The Beach

[2000, Twentieth-Century Fox; starring Leonardo DiCaprio and Virginie Ledoyen;
directed by Danny Boyle]

by J.R. Colson

April 2002

An apparently non-Jewish production (!), "The Beach" is breezy and simple to follow: a modern American tourist -- DiCaprio, as "Richard" -- ends up in a run-down hotel in Thailand. There, he meets a guy named Daffy, who smokes lots of dope and seems to be a few beers short of a six-pack.

Daffy tells our hero DiCaprio about a secret, beautiful beach on an island off the Thai coast. This beach is completely hidden from the ocean, nestled in the middle of huge rocks and cliffs. It is a paradise, but few people know about it because boats cannot access it easily, and further, no one is allowed to go there anyway because it has been declared a national park by the government of Thailand.

Nevertheless, Daffy tells DiCaprio, he and a few cohorts went to the Beach and created a hippie-type commune of maybe 50 people, who smoke dope, grow vegetables and make their own socks with coconut hair.

The day after meeting Daffy, our hero DiCaprio finds him dead, an apparent victim of suicide.

DiCaprio returns from the police station after inquiring about the suicide to find a map to the secret Beach, drawn by Daffy. Intrigued, our hero recruits a young French couple, who are also staying at the hotel, to accompany him to the Beach.

Unbeknownst to DiCaprio, the island/Beach is really controlled by AK-47-wielding pot-farmers who grow their marijuana on the other side of the island, far away from the Beach.

However, the hippie commune at the Beach has an unwritten deal with the rifle-toting bad guys: the hippies can stay at the Beach if no other outsiders come to the island. Luckily for the hippies, DiCaprio and Co. arrived undetected.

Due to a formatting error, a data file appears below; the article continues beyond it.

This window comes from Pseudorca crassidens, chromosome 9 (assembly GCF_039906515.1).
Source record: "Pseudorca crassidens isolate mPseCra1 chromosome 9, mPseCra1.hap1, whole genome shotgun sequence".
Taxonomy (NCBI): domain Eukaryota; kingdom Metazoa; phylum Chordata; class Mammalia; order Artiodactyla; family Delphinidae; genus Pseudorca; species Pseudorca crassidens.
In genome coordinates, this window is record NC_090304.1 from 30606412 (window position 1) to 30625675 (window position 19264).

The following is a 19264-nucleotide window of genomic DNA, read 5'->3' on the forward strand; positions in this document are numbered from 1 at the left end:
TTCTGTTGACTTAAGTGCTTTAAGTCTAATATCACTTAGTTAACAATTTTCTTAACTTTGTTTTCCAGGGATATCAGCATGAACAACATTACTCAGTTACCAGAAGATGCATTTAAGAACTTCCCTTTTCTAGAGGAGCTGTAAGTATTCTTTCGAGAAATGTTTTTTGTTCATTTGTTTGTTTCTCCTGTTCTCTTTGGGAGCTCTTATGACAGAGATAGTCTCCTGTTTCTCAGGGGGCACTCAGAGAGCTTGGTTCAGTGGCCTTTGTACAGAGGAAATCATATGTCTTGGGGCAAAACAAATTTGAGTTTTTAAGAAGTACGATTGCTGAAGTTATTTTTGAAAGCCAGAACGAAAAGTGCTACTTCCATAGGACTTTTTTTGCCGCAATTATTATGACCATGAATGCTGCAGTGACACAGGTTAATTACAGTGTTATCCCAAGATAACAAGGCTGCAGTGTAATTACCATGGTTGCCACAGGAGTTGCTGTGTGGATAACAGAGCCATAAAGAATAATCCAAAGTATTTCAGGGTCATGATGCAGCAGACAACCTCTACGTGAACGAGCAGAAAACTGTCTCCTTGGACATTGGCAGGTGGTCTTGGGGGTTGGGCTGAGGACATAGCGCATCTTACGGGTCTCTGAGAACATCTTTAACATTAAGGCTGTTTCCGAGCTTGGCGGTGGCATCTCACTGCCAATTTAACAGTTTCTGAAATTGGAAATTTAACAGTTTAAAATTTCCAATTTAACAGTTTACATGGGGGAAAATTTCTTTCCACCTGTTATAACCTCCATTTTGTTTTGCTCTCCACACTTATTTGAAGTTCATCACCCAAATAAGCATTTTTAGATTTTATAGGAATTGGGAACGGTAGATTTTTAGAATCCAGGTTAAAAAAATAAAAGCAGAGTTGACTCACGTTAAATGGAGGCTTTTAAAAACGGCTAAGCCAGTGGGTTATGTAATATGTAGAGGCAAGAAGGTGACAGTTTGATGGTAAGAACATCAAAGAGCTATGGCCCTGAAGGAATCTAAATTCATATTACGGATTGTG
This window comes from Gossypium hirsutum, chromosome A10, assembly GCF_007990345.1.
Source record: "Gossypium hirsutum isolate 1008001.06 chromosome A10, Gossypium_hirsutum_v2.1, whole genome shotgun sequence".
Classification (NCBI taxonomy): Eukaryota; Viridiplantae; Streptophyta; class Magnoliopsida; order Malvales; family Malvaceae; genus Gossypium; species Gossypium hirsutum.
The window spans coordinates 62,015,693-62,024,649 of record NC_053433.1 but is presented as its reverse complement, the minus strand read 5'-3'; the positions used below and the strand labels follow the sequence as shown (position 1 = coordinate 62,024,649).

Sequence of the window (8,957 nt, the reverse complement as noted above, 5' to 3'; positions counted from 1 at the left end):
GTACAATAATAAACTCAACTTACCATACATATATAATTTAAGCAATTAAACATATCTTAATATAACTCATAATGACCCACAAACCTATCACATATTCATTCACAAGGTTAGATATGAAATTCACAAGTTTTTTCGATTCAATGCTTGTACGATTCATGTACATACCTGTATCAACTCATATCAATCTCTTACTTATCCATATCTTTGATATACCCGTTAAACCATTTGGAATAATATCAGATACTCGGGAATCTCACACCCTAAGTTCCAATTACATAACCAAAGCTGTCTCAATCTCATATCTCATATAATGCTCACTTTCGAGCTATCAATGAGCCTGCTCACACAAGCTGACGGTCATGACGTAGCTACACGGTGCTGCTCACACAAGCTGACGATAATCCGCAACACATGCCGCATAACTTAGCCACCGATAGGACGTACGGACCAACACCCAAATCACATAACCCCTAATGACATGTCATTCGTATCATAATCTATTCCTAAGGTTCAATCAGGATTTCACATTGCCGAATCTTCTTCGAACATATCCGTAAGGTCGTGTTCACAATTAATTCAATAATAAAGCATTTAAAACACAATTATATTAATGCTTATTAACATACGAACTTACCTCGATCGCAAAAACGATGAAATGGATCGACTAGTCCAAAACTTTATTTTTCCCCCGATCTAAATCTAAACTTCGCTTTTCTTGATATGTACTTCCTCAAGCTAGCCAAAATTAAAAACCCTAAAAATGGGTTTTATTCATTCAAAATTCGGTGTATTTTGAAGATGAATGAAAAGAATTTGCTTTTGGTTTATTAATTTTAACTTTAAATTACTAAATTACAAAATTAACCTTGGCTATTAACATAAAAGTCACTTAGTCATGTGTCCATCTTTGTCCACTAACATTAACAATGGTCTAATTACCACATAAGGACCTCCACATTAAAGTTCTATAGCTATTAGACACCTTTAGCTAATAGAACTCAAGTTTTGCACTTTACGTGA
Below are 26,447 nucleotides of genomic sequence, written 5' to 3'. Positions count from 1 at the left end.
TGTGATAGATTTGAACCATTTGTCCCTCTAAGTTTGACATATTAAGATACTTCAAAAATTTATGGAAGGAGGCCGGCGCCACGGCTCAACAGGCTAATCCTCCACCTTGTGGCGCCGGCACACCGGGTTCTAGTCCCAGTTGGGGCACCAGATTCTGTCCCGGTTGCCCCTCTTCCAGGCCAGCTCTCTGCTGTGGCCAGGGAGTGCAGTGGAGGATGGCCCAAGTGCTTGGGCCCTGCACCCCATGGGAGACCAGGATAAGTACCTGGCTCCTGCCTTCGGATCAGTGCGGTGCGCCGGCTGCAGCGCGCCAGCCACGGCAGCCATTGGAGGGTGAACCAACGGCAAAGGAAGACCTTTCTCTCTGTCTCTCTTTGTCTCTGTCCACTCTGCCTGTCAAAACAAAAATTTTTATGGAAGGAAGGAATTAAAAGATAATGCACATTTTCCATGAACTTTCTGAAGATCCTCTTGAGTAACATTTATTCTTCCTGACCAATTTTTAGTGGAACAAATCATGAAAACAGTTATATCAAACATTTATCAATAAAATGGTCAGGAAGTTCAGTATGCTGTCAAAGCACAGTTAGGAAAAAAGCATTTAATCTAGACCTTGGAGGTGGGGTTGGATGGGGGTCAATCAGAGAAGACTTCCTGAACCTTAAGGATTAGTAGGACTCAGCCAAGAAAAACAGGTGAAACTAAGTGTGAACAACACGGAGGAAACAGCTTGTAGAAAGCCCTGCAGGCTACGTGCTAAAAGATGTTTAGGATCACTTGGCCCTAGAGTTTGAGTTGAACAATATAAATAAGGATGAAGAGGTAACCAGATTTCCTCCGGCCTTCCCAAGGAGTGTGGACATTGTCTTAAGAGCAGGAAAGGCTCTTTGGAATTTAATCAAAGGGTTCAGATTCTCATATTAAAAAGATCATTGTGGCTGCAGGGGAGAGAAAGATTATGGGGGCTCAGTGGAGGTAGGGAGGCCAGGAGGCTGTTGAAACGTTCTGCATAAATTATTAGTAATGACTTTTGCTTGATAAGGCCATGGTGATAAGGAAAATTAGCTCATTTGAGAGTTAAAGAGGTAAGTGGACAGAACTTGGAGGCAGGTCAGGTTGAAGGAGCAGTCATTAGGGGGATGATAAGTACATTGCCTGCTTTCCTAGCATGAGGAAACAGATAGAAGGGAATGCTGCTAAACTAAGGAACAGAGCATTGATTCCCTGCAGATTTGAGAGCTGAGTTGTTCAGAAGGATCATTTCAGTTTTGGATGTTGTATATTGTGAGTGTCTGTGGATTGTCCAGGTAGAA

Things become multicultural for the viewer when our threesome is welcomed to the hippie colony by...a Black guy with a British accent. Yep.

And of course, it turns out that the Black guy is one of the smartest people at the hippie colony; he gives DiCaprio advice about the young Frenchwoman. I must admit that that event inspired me -- the next time I want tips on romance, I will seek out a negro with a limey twist in his voice.

At one point in the movie, the filmmakers unwittingly expose modern French immorality by having the French couple play a cruel joke on DiCaprio. Modern French culture is moral-less and value-less, an anything-goes, Marxist experiment, and this fictitious-but-accurate incident made me smile. You gotta wonder about modern France, where sex with a poodle is no big deal but faint praise of Mussolini will get you jailed.

That population-limiting deal with the bad-guys-who-grow-pot is soon voided by the hippies, since DiCaprio left a copy of the map to the Beach with two stoners back on the mainland. Smart guy, that DiCaprio.

Feminism is also present in this movie, as we discover that the hippie commune is run by a woman named Sal. Guess none of the men were up to the task.

This movie attempts to portray a psychological odyssey by DiCaprio, wherein he pushes the boundaries of his normal psyche and "finds himself" via the trials and tribulations of the Beach community. Do the filmmakers pull that off? Sort of.

Eventually, the bad-guy-pot-growers have had enough of the hippies, and go to their camp to make big trouble with big guns.

This spells doom for the island commune, as the hippies are ordered by the dope-growers to leave. Most do, although the leader of the hippies, Sal, threatens to remain, and we never really learn if she left vertically, or horizontally.

Is the hippie commune a sly reference to Communism? The viewer cannot tell -- or at least I couldn't. I apparently haven't read enough Freudian psychological claptrap to validate such a suggestion.

This movie is not too bad as a whole; multiculturalism and leftism are present in this movie, but the damage from that is minimal. This film is pro-hippie, the sort of movie that the Woodstock generation would love even though most of them are in their 50s today. But the island scenery is great, a kind of tropical-vacation-on-film.

If you can see "The Beach" for free, go ahead, but don't spend any money on it.


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